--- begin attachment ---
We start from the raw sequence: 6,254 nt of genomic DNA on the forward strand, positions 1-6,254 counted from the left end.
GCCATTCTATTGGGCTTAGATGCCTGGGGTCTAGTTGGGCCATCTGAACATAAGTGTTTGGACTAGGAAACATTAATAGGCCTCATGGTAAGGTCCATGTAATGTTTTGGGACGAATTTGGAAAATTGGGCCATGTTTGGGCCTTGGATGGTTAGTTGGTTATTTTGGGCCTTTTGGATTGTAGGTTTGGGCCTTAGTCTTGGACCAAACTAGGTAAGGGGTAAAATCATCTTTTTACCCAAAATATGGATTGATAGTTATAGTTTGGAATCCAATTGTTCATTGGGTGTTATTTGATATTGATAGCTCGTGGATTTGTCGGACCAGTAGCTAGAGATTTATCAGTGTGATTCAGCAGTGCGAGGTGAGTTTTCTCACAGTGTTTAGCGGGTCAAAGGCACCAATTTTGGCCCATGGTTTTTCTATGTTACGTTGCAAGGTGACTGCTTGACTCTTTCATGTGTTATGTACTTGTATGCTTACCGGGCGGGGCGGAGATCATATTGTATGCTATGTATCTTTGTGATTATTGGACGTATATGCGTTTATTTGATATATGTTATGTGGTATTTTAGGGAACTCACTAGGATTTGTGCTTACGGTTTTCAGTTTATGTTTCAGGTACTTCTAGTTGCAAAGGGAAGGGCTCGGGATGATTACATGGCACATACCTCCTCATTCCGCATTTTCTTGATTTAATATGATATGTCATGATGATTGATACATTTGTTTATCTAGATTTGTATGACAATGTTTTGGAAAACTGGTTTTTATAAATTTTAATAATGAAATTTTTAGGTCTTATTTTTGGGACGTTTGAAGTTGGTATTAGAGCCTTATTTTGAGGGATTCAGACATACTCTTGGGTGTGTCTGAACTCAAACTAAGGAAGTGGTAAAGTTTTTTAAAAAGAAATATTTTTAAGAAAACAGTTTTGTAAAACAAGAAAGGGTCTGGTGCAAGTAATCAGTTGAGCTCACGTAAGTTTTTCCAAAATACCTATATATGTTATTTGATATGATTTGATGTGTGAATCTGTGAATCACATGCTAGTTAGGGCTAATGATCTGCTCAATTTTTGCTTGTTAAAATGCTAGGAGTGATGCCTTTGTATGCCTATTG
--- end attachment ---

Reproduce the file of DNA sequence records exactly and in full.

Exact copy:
We start from the raw sequence: 6,254 nt of genomic DNA on the forward strand, positions 1-6,254 counted from the left end.
GCCATTCTATTGGGCTTAGATGCCTGGGGTCTAGTTGGGCCATCTGAACATAAGTGTTTGGACTAGGAAACATTAATAGGCCTCATGGTAAGGTCCATGTAATGTTTTGGGACGAATTTGGAAAATTGGGCCATGTTTGGGCCTTGGATGGTTAGTTGGTTATTTTGGGCCTTTTGGATTGTAGGTTTGGGCCTTAGTCTTGGACCAAACTAGGTAAGGGGTAAAATCATCTTTTTACCCAAAATATGGATTGATAGTTATAGTTTGGAATCCAATTGTTCATTGGGTGTTATTTGATATTGATAGCTCGTGGATTTGTCGGACCAGTAGCTAGAGATTTATCAGTGTGATTCAGCAGTGCGAGGTGAGTTTTCTCACAGTGTTTAGCGGGTCAAAGGCACCAATTTTGGCCCATGGTTTTTCTATGTTACGTTGCAAGGTGACTGCTTGACTCTTTCATGTGTTATGTACTTGTATGCTTACCGGGCGGGGCGGAGATCATATTGTATGCTATGTATCTTTGTGATTATTGGACGTATATGCGTTTATTTGATATATGTTATGTGGTATTTTAGGGAACTCACTAGGATTTGTGCTTACGGTTTTCAGTTTATGTTTCAGGTACTTCTAGTTGCAAAGGGAAGGGCTCGGGATGATTACATGGCACATACCTCCTCATTCCGCATTTTCTTGATTTAATATGATATGTCATGATGATTGATACATTTGTTTATCTAGATTTGTATGACAATGTTTTGGAAAACTGGTTTTTATAAATTTTAATAATGAAATTTTTAGGTCTTATTTTTGGGACGTTTGAAGTTGGTATTAGAGCCTTATTTTGAGGGATTCAGACATACTCTTGGGTGTGTCTGAACTCAAACTAAGGAAGTGGTAAAGTTTTTTAAAAAGAAATATTTTTAAGAAAACAGTTTTGTAAAACAAGAAAGGGTCTGGTGCAAGTAATCAGTTGAGCTCACGTAAGTTTTTCCAAAATACCTATATATGTTATTTGATATGATTTGATGTGTGAATCTGTGAATCACATGCTAGTTAGGGCTAATGATCTGCTCAATTTTTGCTTGTTAAAATGCTAGGAGTGATGCCTTTGTATGCCTATTG